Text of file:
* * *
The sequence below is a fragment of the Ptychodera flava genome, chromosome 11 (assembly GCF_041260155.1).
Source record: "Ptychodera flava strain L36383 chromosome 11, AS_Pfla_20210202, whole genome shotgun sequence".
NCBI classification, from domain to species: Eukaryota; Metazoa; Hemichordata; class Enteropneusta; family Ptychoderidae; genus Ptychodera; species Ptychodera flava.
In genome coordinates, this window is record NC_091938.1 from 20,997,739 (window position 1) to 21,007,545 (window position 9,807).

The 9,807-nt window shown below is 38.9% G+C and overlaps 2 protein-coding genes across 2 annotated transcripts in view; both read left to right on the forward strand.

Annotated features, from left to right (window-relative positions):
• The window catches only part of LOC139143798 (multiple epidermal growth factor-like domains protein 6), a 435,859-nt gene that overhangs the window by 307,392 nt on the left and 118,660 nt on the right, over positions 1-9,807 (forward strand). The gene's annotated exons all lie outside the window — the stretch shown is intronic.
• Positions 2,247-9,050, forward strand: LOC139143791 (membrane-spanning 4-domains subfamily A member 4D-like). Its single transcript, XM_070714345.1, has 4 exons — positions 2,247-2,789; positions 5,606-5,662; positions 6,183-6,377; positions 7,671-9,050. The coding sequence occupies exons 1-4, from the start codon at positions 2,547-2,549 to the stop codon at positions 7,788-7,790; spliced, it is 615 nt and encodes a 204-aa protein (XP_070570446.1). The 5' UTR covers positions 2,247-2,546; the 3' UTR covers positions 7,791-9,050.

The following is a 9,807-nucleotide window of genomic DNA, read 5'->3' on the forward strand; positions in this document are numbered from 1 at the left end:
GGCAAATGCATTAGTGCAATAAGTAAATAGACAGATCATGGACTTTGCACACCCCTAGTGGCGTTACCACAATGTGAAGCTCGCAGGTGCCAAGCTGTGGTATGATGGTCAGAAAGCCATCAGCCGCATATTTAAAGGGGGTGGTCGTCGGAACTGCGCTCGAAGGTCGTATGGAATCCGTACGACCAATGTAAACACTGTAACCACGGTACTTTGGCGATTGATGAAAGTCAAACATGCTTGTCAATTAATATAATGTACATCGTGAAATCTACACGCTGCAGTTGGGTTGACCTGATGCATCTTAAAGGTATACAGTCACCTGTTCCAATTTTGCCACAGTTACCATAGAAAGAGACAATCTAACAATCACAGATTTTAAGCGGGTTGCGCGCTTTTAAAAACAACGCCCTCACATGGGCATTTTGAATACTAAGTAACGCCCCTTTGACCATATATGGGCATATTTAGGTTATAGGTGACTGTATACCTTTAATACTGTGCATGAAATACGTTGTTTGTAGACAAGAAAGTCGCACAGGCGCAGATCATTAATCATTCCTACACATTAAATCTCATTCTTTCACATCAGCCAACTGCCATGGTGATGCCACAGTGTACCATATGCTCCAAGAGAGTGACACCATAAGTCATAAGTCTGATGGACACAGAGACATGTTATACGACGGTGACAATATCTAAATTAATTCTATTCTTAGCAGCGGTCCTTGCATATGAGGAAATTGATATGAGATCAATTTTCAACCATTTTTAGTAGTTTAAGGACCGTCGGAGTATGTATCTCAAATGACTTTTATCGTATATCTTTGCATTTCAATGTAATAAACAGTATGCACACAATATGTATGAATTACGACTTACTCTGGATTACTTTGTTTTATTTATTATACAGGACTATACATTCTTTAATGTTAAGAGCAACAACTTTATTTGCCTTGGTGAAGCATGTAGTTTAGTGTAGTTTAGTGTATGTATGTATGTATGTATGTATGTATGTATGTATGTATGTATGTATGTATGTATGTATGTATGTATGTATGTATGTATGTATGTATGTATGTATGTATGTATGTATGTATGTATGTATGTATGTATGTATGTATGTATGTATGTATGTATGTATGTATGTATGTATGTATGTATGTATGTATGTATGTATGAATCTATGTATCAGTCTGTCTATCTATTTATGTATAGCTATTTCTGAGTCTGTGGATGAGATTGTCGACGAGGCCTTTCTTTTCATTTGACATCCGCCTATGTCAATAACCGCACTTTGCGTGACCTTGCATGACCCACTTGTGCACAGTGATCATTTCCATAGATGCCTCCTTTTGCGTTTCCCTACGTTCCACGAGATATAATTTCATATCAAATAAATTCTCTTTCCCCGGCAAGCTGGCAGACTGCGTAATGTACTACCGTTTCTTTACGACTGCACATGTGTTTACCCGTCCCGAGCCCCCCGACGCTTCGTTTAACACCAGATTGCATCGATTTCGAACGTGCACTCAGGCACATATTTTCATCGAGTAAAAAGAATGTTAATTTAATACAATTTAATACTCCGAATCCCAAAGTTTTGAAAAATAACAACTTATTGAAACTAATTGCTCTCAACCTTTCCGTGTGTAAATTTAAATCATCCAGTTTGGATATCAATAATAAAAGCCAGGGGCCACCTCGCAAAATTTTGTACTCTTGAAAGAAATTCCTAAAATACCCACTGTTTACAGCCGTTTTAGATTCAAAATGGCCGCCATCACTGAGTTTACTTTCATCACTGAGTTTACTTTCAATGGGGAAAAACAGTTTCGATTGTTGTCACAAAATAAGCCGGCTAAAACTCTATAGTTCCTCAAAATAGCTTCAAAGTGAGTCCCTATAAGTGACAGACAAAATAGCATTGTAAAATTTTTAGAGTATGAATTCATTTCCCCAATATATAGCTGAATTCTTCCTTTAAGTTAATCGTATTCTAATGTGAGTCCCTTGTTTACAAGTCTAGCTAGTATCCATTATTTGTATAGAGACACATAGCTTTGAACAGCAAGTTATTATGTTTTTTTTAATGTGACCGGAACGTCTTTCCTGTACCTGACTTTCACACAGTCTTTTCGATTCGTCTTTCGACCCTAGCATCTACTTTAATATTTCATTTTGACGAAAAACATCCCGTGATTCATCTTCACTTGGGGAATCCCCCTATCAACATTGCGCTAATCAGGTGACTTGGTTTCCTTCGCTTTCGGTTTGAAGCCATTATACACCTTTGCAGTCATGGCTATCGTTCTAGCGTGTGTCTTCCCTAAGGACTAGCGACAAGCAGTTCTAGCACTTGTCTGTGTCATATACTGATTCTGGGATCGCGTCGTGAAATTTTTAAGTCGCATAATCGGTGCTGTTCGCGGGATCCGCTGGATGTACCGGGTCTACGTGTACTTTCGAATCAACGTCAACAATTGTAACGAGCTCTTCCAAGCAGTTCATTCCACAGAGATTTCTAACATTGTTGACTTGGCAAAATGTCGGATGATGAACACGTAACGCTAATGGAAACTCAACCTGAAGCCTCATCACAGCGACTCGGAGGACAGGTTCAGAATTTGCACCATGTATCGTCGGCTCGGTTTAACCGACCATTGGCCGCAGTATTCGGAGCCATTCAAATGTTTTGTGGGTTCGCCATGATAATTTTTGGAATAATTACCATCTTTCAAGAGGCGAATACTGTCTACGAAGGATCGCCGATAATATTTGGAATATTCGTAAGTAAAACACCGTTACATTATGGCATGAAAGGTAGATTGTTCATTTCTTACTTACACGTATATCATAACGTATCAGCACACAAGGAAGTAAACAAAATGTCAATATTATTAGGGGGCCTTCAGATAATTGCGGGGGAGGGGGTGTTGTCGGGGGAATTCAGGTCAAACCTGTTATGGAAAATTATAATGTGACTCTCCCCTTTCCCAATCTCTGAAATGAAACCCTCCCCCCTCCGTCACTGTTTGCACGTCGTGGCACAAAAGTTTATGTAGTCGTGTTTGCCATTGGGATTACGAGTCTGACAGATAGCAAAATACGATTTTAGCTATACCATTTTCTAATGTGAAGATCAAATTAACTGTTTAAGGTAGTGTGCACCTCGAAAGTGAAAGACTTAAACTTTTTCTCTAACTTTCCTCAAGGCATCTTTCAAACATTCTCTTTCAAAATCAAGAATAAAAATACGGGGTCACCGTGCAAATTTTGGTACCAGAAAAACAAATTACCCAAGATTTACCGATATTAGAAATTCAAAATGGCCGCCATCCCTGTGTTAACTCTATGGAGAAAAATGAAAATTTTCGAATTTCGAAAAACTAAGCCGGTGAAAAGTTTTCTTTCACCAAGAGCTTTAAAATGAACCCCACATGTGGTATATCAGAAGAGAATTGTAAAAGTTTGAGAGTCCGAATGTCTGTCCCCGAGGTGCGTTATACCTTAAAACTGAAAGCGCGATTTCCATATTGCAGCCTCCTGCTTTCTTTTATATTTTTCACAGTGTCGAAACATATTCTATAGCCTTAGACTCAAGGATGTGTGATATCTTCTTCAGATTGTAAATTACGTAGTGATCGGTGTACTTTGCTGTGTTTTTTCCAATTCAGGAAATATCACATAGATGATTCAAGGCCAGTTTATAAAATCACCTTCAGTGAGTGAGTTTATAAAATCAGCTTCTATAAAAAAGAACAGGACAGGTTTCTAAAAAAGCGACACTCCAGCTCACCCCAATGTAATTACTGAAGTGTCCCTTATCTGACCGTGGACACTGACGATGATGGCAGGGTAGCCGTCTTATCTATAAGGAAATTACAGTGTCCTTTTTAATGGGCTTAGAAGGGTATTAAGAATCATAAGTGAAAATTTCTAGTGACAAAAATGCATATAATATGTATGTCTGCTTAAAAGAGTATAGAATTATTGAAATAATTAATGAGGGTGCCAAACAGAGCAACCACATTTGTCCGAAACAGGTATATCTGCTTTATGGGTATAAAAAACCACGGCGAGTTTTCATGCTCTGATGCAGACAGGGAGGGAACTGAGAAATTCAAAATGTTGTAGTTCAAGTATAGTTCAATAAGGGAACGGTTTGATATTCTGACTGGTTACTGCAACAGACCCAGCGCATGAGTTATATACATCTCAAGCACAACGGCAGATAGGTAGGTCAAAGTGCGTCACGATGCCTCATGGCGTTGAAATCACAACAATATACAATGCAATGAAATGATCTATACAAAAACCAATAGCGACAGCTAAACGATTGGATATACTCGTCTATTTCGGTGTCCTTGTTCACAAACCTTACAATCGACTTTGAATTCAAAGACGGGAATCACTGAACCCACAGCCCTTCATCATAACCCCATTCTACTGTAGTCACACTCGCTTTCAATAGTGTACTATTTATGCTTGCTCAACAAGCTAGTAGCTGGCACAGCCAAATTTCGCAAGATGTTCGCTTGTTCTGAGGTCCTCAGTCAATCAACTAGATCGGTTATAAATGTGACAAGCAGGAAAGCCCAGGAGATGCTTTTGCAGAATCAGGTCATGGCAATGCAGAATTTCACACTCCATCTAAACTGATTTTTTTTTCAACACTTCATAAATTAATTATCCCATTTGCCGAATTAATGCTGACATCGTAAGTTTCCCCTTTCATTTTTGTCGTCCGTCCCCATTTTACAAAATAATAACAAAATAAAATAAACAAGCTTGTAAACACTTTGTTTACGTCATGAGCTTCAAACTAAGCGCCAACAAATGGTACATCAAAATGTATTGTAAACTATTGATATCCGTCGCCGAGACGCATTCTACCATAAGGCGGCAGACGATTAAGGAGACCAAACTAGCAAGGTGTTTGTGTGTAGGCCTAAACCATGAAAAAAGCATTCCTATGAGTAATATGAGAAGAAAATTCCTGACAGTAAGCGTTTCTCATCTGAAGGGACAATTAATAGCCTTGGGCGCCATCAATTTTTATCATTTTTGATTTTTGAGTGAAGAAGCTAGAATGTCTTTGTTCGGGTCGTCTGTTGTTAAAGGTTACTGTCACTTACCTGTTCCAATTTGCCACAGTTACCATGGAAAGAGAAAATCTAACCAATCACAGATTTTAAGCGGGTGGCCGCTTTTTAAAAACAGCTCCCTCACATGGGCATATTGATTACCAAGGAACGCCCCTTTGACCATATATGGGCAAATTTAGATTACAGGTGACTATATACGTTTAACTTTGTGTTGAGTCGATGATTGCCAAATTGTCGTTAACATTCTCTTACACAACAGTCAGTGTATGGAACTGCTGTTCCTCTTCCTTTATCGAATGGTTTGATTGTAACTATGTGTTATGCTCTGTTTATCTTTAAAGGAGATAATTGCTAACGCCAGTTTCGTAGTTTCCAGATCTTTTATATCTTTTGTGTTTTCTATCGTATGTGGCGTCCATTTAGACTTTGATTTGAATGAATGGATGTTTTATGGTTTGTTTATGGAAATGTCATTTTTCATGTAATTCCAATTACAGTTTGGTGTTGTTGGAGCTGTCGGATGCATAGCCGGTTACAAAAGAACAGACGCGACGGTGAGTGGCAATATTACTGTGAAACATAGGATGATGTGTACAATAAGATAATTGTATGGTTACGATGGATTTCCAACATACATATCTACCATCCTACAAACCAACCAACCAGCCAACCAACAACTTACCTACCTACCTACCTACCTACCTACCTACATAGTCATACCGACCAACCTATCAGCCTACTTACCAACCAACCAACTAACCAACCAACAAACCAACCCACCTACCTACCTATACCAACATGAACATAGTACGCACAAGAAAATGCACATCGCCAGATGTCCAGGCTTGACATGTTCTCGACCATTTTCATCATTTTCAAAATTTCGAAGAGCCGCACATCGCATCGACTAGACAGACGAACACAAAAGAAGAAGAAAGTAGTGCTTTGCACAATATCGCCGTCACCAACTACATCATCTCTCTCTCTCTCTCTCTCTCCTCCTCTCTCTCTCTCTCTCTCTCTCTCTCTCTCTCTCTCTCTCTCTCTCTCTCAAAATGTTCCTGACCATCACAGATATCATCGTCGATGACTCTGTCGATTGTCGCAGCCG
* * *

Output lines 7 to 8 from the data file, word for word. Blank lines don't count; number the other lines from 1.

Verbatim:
• The window catches only part of LOC139143798 (multiple epidermal growth factor-like domains protein 6), a 435,859-nt gene that overhangs the window by 307,392 nt on the left and 118,660 nt on the right, over positions 1-9,807 (forward strand). The gene's annotated exons all lie outside the window — the stretch shown is intronic.
• Positions 2,247-9,050, forward strand: LOC139143791 (membrane-spanning 4-domains subfamily A member 4D-like). Its single transcript, XM_070714345.1, has 4 exons — positions 2,247-2,789; positions 5,606-5,662; positions 6,183-6,377; positions 7,671-9,050. The coding sequence occupies exons 1-4, from the start codon at positions 2,547-2,549 to the stop codon at positions 7,788-7,790; spliced, it is 615 nt and encodes a 204-aa protein (XP_070570446.1). The 5' UTR covers positions 2,247-2,546; the 3' UTR covers positions 7,791-9,050.